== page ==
Named Kua Bay Residence, the house overlooks its namesake on the coast of Kona.
The rooms and spaces of Kua Bay Residence are designed to seamlessly transition into one another, a concept informed by the way in which lava and water flow towards the Pacific Ocean.
"The challenge was to manipulate the site so that the house would blend with the landscape while providing a graceful and multi-layered experience from mountain to sea," said Walker Warner Architects.
Visitors enter at a private driveway, built between dramatic 15-foot-high (5-metre-high) lava rock formations. The rugged landscape reduces Kua Bay Residence's visual impact from the road.
The driveway leads to a sunken car park with a garage, which is hidden from the rest of the property by decorative Corten steel panels that also conceal a small guest house.
Covered by a green roof, the guest house blends into the lava rocks which tower over it.
"The roof is naturalised with lava rock and native grasses, which further emphasises the building's direct relationship with the site," explained the architecture firm.
Large windows from the guest house's bedroom suite display a small, mountain-facing terrace with a private outdoor shower. The terrace takes the form of a rocky grotto with a reflective water feature designed to mimic molten lava.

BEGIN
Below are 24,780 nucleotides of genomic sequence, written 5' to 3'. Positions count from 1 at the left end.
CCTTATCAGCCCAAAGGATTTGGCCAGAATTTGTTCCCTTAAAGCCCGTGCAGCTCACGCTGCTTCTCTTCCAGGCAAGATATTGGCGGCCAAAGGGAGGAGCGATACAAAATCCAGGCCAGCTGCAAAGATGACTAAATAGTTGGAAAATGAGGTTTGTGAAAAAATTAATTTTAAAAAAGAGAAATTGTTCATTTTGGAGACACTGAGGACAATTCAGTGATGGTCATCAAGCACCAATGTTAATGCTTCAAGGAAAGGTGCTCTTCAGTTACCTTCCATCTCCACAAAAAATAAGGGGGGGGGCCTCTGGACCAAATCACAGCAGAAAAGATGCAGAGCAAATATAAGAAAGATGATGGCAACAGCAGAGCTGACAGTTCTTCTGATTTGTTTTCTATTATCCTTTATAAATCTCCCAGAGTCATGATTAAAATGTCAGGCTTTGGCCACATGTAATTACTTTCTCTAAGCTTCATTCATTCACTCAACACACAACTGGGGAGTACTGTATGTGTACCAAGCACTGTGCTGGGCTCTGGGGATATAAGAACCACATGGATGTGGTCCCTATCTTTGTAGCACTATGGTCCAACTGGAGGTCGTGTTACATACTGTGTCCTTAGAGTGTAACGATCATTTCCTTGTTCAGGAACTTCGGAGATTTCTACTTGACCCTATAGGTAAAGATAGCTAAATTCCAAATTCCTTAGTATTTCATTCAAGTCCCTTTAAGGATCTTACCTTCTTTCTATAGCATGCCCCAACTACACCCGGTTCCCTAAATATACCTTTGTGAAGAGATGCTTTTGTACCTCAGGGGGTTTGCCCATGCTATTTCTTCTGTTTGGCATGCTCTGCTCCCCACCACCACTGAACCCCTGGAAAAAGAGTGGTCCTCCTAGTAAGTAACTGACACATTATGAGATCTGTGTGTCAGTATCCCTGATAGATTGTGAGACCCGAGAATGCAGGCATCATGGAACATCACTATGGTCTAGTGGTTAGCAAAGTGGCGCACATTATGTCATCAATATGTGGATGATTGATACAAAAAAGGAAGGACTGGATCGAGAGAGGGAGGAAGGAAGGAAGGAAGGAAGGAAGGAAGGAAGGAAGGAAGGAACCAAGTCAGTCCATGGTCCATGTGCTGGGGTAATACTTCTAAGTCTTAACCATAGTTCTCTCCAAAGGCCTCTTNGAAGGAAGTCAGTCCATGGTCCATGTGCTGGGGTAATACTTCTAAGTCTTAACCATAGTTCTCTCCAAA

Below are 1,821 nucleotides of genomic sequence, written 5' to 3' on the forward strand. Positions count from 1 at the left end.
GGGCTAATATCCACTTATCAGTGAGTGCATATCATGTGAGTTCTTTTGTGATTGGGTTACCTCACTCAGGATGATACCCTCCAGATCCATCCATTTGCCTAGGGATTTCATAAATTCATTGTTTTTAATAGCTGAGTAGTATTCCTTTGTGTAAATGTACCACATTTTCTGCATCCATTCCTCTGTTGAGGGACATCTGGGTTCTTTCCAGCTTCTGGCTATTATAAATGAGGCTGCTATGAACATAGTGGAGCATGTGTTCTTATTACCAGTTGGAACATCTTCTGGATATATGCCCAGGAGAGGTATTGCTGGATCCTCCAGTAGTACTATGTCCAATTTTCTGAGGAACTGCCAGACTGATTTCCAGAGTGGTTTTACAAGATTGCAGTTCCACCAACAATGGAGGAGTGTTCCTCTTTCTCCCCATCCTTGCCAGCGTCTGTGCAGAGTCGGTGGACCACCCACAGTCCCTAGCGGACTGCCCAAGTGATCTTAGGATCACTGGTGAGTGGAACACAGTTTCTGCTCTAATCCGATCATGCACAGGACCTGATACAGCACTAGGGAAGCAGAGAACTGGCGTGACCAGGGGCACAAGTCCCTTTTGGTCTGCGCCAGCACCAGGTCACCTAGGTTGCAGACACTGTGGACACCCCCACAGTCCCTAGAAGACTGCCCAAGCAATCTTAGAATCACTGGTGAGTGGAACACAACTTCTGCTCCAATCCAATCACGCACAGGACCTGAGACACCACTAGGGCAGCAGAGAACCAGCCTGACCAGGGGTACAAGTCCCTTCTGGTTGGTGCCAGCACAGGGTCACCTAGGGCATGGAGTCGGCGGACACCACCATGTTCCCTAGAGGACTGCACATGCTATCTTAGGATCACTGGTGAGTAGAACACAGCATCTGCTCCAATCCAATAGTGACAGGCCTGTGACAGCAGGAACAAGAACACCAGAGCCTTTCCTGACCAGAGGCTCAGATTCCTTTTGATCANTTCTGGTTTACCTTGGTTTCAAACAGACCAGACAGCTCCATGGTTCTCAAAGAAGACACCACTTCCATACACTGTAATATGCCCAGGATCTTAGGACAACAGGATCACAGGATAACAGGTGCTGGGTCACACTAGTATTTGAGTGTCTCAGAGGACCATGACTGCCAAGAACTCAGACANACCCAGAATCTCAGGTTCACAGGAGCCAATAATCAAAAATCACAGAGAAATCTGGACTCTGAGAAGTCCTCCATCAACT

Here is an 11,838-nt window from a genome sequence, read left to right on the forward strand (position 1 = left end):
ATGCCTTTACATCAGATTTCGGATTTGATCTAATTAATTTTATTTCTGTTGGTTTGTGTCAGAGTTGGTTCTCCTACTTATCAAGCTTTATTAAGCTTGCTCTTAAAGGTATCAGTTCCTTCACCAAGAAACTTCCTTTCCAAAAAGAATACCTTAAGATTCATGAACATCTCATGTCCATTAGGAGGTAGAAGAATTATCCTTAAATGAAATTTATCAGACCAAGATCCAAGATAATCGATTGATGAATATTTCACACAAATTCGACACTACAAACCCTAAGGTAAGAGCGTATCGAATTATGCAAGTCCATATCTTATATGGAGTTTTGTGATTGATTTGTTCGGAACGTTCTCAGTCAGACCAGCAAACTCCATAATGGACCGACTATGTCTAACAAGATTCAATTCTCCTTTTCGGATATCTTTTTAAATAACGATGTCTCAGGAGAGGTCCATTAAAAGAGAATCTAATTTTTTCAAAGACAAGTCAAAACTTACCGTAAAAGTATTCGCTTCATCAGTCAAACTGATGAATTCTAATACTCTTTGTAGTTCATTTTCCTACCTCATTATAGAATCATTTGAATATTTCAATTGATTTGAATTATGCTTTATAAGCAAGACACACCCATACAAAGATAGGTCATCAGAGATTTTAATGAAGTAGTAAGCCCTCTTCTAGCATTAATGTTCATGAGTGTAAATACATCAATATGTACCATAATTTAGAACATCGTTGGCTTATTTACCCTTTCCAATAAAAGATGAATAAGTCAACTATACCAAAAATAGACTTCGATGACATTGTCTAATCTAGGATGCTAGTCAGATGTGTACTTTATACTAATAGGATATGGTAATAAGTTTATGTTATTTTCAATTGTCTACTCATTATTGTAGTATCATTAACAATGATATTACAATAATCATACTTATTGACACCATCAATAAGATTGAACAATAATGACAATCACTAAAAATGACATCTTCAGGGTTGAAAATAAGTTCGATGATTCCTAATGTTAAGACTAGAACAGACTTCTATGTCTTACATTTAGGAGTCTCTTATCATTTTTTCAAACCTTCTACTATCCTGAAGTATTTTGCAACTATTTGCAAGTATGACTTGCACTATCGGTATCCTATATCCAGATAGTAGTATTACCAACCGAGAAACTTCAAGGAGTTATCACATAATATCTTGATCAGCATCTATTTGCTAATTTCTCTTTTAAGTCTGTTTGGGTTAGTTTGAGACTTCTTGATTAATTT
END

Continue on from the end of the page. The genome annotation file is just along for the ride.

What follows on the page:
Towards the house's main volume, an elevated courtyard runs alongside more reflective pools.
Positioned in parallel to the other side of the courtyard are a cluster of trees and a large lawn, at the end of which sea-views are revealed through the house's floor-to-ceiling glass doors.
Light-coloured Alaskan yellow cedar contrasts with darker basalt and steel to form Kua Bay Residence's main volume, which is filled with similarly light and neutral furnishings to offset darker surroundings.
A sea-facing traditional Hawaiian lanai, or terrace, opens out onto decking that becomes an infinity pool with expansive views. Kaho'olawe, the smallest of Hawaii's eight main volcanic islands, can be seen on the horizon.
"The house's site captures the stark contrasts between land and sea in Hawaiian topography," said Walker Warner Architects.
Walker Warner Architects is based in San Fransisco, and was founded in 1989. The firm recently transformed a warehouse into a wine tasting room in Healdsburg, California.
Other projects built in volcanic Hawaiian settings include a raised house by Olson Kundig positioned on a lava field, and Phoenix House, a dwelling on Big Island which sits at the base of Kīlauea volcano.
Architect: Walker Warner Architects
Interiors: Nicole Hollis
Landscape: Lutsko Associates
Builder: Ledson Construction
Structural: GFDS Engineers